I'm trying to prove a version of the Identity Theorem for single variable real functions:

Let $J\subset I \subset \mathbb{R}$ be non-empty, open intervals. Show that, if functions $f, g: I \to \mathbb{R}$ are real analytic on the interval $I$ such that $$f(x)=g(x) \ \forall x \in J,$$ then $$f(x)=g(x) \ \forall x \in I.$$

I have read this question, but unfortunately I'm only a beginner in real analysis and I don't know anything about topology etc, so the answer for that question goes over my head.

My idea for proving this was to expand the set for which the functions are equal step by step. Let $J=\left]a,b\right[$ and $I=\left]c,d\right[$. First, consider the function $f-g$ at the point $a$. To the right of $a$, the function $f-g$ must be zero, and using the power series expansion for $f-g$, one can conclude that $f-g$ must also be zero left of $a$, but only for some distance $\delta_1>0$ as given by the analyticity of $f$ and $g$. Now just repeat at each new endpoint until the set $I$ is reached.

However, what guarantees that the sequence $\{\delta_i\}$ doesn't approach zero too fast? Too fast in the sense that the endpoint of $I$ is never reached using this method. Is there a way to restrict the size of $\delta_i$ or is this approach simply not viable?

  • $\begingroup$ Look at the set of points $x$ such that the functions coincide on $(x,b)$. Find a contradiction if the infimum of this set is not $c$. $\endgroup$ – hmakholm left over Monica May 7 '19 at 11:02
  • $\begingroup$ If $f$ is analytic on $[A,B]$ then for every $x_0 \in [A,B]$ it is given by a power series on $x \in [A,B],|x-x_0| < r(x_0)$, check that $r(x_0)$ is continuous in $x_0$ so that $\inf_{x_0\in [A,B]} r(x_0)$ needs to be $> 0$. Thus equality of $f,g$ on one of those disks implies equality everywhere else. $\endgroup$ – reuns May 7 '19 at 11:43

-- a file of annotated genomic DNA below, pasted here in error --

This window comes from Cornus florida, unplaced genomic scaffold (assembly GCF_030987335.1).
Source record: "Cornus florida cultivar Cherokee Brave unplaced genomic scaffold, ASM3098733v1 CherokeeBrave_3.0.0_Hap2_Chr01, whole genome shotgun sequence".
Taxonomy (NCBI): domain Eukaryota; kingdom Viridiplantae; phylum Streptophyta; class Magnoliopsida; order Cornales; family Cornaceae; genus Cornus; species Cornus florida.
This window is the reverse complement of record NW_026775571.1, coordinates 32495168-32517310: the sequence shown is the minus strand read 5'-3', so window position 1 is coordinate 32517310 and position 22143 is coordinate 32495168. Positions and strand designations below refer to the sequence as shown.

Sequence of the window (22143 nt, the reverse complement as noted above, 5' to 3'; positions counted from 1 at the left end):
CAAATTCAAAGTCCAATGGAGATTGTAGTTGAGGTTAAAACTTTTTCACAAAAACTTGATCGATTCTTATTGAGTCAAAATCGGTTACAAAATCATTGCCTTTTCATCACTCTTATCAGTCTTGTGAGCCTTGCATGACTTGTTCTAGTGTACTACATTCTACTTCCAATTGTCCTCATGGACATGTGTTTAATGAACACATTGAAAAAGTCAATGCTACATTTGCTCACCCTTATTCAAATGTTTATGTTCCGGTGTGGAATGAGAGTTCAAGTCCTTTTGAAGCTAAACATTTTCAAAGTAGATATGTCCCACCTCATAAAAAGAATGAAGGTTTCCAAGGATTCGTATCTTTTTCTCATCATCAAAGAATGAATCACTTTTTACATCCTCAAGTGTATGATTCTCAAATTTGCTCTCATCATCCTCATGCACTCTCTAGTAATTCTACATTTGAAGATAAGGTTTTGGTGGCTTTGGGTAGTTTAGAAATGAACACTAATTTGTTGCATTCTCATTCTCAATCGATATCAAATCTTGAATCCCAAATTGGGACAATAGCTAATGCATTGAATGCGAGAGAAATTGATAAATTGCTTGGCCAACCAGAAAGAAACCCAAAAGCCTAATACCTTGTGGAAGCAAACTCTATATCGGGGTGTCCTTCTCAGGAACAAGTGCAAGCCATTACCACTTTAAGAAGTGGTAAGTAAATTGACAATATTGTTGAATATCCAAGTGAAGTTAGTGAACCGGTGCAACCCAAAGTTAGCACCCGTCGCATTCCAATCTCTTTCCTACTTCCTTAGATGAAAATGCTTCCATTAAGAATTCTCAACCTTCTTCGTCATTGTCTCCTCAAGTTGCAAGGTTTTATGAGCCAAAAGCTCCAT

The hypotheses of your statement are stronger than necessary and I think that potentially obscures why the theorem holds, so let me outline (the missing details are easy to fill in) the following:

If $\sum_{n=0}^{\infty}a_nx^n$ and $\sum_{n=0}^{\infty}b_nx^n$ are two real power series with positive radius of convergence and they coincide on a zero sequence $(x_n)_n\in\left(\mathbb{R}\setminus\{0\}\right)^{\mathbb{N}}$, then they are equal.

To prove this, denote $f_0(x)=\sum_{n=0}^{\infty}a_nx^n$ and $g_0(x)=\sum_{n=0}^{\infty}b_nx^n$. Since power series are continuous in their radius of convergence, we obtain $$a_0=f_0(0)=\lim_{n\rightarrow\infty}f_0(x_n)=\lim_{n\rightarrow\infty}g_0(x_n)=g_0(0)=b_0.$$ Now, we define $$f_1(x)=\begin{cases}\frac{f_0(x)-a_0}{x},&x\neq0\\a_1,&x=0\end{cases},\qquad g_1(x)=\begin{cases}\frac{g_0(x)-b_0}{x},&x\neq0\\b_1,&x=0\end{cases}.$$ Note that $f_1$ and $g_1$ are still power series with the same radius of convergence as $f_0$ and $g_0$ respectively. Note furthermore that they still coincide on the same sequence $(x_n)_n$ (and also that this is the step where it is crucial that the sequence $(x_n)_n$ takes values in $\mathbb{R}\setminus\{0\}$). The same calculation as above now yields $a_1=b_1$. Continuing the process inductively yields $a_n=b_n$ for all $n\in\mathbb{N}$, which is the desired statement.

The statement you are trying to prove is just a (if necessary local) application of this. As a bonus, the above theorem also holds for complex power series and the proof is virtually the same.

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